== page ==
• Exposure to pesticide residues that remain in the home environment from use of flea control products.
  • Exposure to potentially hazardous chemicals from residue on pet fur.
  • Accidental pet poisoning due to misuse of pesticide products, especially on smaller dogs and cats.
  • Risk of poisoning from residue on pet fur for multiple cats or dog households with spot-on treatments, since animals may groom each other.
  • Accidental poisoning from use of foggers or flea bombs.

Precautions to Take When Using Flea Control Pesticides

If you determine that pesticides are necessary, take these precautionary steps to reduce the potential for adverse effects:

  • For prescription flea treatment options, consult your veterinarian.
  • Once you have an infestation under control, evaluate the need for continued pesticide and prescription product use. For indoor pets, there is typically no need to treat regularly for fleas.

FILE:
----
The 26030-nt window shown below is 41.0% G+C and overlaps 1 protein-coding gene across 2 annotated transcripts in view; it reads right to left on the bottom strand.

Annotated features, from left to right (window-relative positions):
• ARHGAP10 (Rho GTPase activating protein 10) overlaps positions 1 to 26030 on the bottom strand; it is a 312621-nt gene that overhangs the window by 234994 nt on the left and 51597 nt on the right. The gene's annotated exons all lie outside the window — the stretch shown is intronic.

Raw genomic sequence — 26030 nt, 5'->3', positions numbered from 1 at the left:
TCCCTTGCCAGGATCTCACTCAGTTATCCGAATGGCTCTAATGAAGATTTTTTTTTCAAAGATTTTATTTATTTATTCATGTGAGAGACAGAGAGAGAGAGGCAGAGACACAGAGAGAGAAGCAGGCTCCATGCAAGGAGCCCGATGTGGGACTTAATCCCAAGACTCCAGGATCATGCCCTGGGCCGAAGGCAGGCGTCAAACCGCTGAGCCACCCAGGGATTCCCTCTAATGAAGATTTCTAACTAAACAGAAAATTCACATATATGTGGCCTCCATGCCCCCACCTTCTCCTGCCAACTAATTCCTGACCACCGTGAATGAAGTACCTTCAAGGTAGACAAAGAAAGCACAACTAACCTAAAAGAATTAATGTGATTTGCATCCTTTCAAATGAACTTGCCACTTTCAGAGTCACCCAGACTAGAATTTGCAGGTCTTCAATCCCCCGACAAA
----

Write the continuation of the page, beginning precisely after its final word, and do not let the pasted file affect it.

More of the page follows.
• Always read and follow the label instructions on the pesticide product. The label is the law and you could be liable for any damage resulting from not following the label instructions.
  • Use only US EPA and FDA approved products, and review labels for products you have used in the past. Some flea control products cannot be safely used on cats, and correct dosing always depends on both age and weight. EPA is in the process of revising product label and packaging requirements in light of increased adverse effects on pets from spot-on products (see Regulatory Update below for details).

Types of Flea Control Pesticides